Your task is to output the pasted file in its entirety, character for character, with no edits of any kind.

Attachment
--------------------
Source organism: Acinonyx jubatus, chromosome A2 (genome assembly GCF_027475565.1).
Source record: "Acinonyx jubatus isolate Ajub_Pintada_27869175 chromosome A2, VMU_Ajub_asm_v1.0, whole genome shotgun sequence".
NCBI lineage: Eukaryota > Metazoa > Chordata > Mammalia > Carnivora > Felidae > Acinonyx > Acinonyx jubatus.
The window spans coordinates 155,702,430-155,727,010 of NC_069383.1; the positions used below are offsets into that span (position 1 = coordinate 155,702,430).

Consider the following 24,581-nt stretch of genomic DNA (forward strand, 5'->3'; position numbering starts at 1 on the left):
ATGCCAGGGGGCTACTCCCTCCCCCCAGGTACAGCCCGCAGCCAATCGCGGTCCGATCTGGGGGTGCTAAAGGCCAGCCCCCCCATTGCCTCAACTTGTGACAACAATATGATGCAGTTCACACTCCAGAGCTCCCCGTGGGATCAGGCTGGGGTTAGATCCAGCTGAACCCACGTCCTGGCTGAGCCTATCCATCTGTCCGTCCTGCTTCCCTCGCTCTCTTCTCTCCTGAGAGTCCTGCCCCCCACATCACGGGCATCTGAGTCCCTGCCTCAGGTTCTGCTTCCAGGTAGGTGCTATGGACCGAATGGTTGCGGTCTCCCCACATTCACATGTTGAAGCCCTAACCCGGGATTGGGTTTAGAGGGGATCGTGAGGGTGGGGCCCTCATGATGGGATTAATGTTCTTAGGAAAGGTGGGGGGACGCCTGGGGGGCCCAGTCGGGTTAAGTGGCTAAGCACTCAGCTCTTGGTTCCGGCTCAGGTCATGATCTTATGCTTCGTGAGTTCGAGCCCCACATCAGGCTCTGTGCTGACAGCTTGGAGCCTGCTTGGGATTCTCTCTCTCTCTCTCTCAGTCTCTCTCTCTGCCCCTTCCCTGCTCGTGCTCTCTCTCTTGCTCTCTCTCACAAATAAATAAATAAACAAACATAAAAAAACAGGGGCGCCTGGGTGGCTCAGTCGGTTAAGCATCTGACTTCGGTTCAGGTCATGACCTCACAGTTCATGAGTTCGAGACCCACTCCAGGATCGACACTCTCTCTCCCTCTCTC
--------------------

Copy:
Source organism: Acinonyx jubatus, chromosome A2 (genome assembly GCF_027475565.1).
Source record: "Acinonyx jubatus isolate Ajub_Pintada_27869175 chromosome A2, VMU_Ajub_asm_v1.0, whole genome shotgun sequence".
NCBI lineage: Eukaryota > Metazoa > Chordata > Mammalia > Carnivora > Felidae > Acinonyx > Acinonyx jubatus.
The window spans coordinates 155,702,430-155,727,010 of NC_069383.1; the positions used below are offsets into that span (position 1 = coordinate 155,702,430).

Consider the following 24,581-nt stretch of genomic DNA (forward strand, 5'->3'; position numbering starts at 1 on the left):
ATGCCAGGGGGCTACTCCCTCCCCCCAGGTACAGCCCGCAGCCAATCGCGGTCCGATCTGGGGGTGCTAAAGGCCAGCCCCCCCATTGCCTCAACTTGTGACAACAATATGATGCAGTTCACACTCCAGAGCTCCCCGTGGGATCAGGCTGGGGTTAGATCCAGCTGAACCCACGTCCTGGCTGAGCCTATCCATCTGTCCGTCCTGCTTCCCTCGCTCTCTTCTCTCCTGAGAGTCCTGCCCCCCACATCACGGGCATCTGAGTCCCTGCCTCAGGTTCTGCTTCCAGGTAGGTGCTATGGACCGAATGGTTGCGGTCTCCCCACATTCACATGTTGAAGCCCTAACCCGGGATTGGGTTTAGAGGGGATCGTGAGGGTGGGGCCCTCATGATGGGATTAATGTTCTTAGGAAAGGTGGGGGGACGCCTGGGGGGCCCAGTCGGGTTAAGTGGCTAAGCACTCAGCTCTTGGTTCCGGCTCAGGTCATGATCTTATGCTTCGTGAGTTCGAGCCCCACATCAGGCTCTGTGCTGACAGCTTGGAGCCTGCTTGGGATTCTCTCTCTCTCTCTCTCAGTCTCTCTCTCTGCCCCTTCCCTGCTCGTGCTCTCTCTCTTGCTCTCTCTCACAAATAAATAAATAAACAAACATAAAAAAACAGGGGCGCCTGGGTGGCTCAGTCGGTTAAGCATCTGACTTCGGTTCAGGTCATGACCTCACAGTTCATGAGTTCGAGACCCACTCCAGGATCGACACTCTCTCTCCCTCTCTC